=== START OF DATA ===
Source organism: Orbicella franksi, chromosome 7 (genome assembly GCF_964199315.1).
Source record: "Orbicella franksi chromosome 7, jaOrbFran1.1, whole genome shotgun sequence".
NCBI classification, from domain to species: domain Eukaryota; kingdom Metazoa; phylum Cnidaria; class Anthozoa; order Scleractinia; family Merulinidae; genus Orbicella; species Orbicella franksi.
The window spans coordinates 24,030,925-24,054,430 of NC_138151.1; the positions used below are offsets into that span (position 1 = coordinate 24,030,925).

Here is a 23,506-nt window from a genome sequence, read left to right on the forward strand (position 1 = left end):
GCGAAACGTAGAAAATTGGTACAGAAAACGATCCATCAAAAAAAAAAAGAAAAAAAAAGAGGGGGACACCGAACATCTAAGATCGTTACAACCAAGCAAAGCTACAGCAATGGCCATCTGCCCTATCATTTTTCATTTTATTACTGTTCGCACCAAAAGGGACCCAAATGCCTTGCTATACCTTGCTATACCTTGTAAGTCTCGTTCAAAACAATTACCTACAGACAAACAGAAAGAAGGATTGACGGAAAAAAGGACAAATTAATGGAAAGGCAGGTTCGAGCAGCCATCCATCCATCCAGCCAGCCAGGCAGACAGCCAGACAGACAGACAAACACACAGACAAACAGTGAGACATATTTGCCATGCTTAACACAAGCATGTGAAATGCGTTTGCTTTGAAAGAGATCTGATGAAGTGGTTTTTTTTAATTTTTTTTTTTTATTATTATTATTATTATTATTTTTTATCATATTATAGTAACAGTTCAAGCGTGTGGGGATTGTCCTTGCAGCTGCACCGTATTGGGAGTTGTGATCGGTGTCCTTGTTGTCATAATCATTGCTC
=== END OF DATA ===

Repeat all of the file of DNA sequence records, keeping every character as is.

Source organism: Orbicella franksi, chromosome 7 (genome assembly GCF_964199315.1).
Source record: "Orbicella franksi chromosome 7, jaOrbFran1.1, whole genome shotgun sequence".
NCBI classification, from domain to species: domain Eukaryota; kingdom Metazoa; phylum Cnidaria; class Anthozoa; order Scleractinia; family Merulinidae; genus Orbicella; species Orbicella franksi.
The window spans coordinates 24,030,925-24,054,430 of NC_138151.1; the positions used below are offsets into that span (position 1 = coordinate 24,030,925).

Here is a 23,506-nt window from a genome sequence, read left to right on the forward strand (position 1 = left end):
GCGAAACGTAGAAAATTGGTACAGAAAACGATCCATCAAAAAAAAAAAGAAAAAAAAAGAGGGGGACACCGAACATCTAAGATCGTTACAACCAAGCAAAGCTACAGCAATGGCCATCTGCCCTATCATTTTTCATTTTATTACTGTTCGCACCAAAAGGGACCCAAATGCCTTGCTATACCTTGCTATACCTTGTAAGTCTCGTTCAAAACAATTACCTACAGACAAACAGAAAGAAGGATTGACGGAAAAAAGGACAAATTAATGGAAAGGCAGGTTCGAGCAGCCATCCATCCATCCAGCCAGCCAGGCAGACAGCCAGACAGACAGACAAACACACAGACAAACAGTGAGACATATTTGCCATGCTTAACACAAGCATGTGAAATGCGTTTGCTTTGAAAGAGATCTGATGAAGTGGTTTTTTTTAATTTTTTTTTTTTATTATTATTATTATTATTATTTTTTATCATATTATAGTAACAGTTCAAGCGTGTGGGGATTGTCCTTGCAGCTGCACCGTATTGGGAGTTGTGATCGGTGTCCTTGTTGTCATAATCATTGCTC